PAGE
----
Very few people have been able to avoid weathering a withdrawal after the long-term use of drugs or alcohol. Some people have had to sit up through long nights and days, unable to sleep, nauseous and dry heaving, crawling to the bathroom with diarrhea, sweating, dealing with heart palpitations, shaking and trembling, and just generally feeling lousy.
Why Do I Do This To Myself?
Then there are other symptoms like depression, anxiety, headaches, the not eating for days, or snapping at anyone unlucky enough to be around. Probably the only question to be asked during those painful times is, “why do I do this to myself?”
Few people really know what their body is going through when they’re going through withdrawal, from a medical and scientific point of view that is. Here’s a quick look at the physiological and psychological symptoms stemming from withdrawal.
Factors and Causes of Withdrawal Symptoms
In order to have withdrawal symptoms, a person must first have developed a physical or a mental dependence on drugs or alcohol. Different substances will produce different symptoms, though some symptoms are common to all.
In general though, the intensity and duration of withdrawal symptoms will depend on these factors:
- The kind of substance being used
- The amount, or dosage, of that substance
- Length or duration of use
- How it’s been used (orally or intravenously)
- Individual biological makeup
When someone suddenly stops using a substance, the release of neurotransmitters, plus a rush of adrenalin, causes much of the misery of withdrawal. And, the central nervous system and other vital organs have gotten used to daily use, so they will scream of disapproval at the lack of the substance.
It should be noted that withdrawing from some drugs can be extremely dangerous. Alcohol and any kind of tranquilizers are the most dangerous substances to withdraw from. If you’re physically addicted to those, suddenly stopping can cause strokes and heart attacks, seizures, DT’s (Delirium Tremens), hallucinations, and death.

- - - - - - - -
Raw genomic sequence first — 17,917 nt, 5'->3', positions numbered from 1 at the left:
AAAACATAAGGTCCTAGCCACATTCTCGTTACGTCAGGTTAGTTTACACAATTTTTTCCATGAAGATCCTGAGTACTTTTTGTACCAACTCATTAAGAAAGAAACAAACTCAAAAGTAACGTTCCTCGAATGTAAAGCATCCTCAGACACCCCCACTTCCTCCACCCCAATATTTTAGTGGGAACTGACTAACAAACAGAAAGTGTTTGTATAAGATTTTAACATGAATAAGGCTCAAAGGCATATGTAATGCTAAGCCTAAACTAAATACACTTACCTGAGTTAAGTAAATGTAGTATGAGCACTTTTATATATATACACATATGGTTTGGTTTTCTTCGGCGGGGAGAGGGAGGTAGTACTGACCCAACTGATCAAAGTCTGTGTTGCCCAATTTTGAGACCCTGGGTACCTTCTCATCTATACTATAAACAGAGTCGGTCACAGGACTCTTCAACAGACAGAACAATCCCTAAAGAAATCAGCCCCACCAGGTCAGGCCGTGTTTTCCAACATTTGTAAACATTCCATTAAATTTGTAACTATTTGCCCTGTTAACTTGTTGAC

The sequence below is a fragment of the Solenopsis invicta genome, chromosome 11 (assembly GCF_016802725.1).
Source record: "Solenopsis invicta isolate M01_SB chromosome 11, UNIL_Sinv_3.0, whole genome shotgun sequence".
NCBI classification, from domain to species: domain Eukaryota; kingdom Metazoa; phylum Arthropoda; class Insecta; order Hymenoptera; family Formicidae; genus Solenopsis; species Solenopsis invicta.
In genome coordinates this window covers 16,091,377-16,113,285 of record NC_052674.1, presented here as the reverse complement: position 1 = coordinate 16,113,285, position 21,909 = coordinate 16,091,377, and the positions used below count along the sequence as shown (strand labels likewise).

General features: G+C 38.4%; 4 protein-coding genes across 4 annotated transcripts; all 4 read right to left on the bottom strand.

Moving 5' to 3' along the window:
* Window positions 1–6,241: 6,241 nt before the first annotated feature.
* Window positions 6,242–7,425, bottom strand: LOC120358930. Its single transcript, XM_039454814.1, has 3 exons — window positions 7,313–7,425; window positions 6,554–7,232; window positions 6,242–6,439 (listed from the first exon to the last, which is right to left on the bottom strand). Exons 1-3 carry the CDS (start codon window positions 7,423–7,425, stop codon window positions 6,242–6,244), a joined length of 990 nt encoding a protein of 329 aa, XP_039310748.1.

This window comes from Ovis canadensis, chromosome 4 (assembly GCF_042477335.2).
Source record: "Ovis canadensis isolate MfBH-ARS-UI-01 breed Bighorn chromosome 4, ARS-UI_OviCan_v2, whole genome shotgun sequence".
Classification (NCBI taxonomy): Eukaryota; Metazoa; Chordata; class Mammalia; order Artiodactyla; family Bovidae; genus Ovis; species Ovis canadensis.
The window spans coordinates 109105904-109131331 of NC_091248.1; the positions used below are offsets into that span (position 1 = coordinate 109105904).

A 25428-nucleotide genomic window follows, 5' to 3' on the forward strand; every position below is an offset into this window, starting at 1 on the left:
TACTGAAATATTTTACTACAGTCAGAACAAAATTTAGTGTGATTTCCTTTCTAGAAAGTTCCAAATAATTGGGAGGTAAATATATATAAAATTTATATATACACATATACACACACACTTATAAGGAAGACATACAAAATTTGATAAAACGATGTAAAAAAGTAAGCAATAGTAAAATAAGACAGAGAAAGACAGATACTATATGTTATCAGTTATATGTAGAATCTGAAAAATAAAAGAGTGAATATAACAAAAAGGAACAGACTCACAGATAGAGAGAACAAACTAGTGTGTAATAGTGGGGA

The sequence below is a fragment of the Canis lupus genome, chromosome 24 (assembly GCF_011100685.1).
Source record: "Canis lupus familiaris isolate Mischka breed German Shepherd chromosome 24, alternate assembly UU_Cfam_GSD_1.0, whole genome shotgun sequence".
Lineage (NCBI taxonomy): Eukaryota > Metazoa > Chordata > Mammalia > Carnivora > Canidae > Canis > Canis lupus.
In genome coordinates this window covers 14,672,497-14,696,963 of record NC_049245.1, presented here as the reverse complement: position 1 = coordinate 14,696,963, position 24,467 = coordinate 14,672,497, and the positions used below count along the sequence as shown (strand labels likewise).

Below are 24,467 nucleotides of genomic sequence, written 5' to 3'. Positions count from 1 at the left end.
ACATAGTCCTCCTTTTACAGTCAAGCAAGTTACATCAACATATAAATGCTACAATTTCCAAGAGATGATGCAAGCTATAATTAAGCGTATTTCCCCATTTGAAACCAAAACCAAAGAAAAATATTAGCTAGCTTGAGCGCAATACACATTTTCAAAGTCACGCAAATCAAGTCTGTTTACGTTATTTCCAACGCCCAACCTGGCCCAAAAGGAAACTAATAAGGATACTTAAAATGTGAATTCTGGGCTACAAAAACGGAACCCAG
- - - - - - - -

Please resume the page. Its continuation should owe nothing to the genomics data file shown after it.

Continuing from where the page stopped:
It may sound counterintuitive, but withdrawing from drugs like heroin and oxycontin, although still painful, is not life threatening. With less addictive drugs, like marijuana and cocaine, the withdrawals symptoms are more emotional than physical, these may include depression, restlessness, and irritability.
Getting Through Withdrawals
If you or someone you know has decided to quit using a substance, there are several things that can help with the withdrawal process. Plenty of liquids are needed, as your body will be dehydrated. Good nutrition is also necessary to replace needed vitamins and minerals along with plenty of rest. A qualified detoxification center can provide a comprehensive detoxification plan to ensure good health and wellbeing throughout the process.
If you or someone you know has decided that enough is enough, and want to leave behind the cycle of drug and alcohol withdrawals behind, contact us today for a free and confidential consultation.
No author, Opiate withdrawal, MedLine U.S. National Library of Medicine , 09 April 2015, http://www.nlm.nih.gov/medlineplus/ency/article/000949.htm
No author, Signs and Symptoms, National Council on Alcoholism and Drug Dependence, Inc., No date, https://ncadd.org/learn-about-drugs/signs-and-symptoms
Jennifer Robinson, Alcohol Withdrawal, WebMD February 16, 2015, http://www.webmd.com/mental-health/addiction/alcohol-withdrawal-symptoms-treatments
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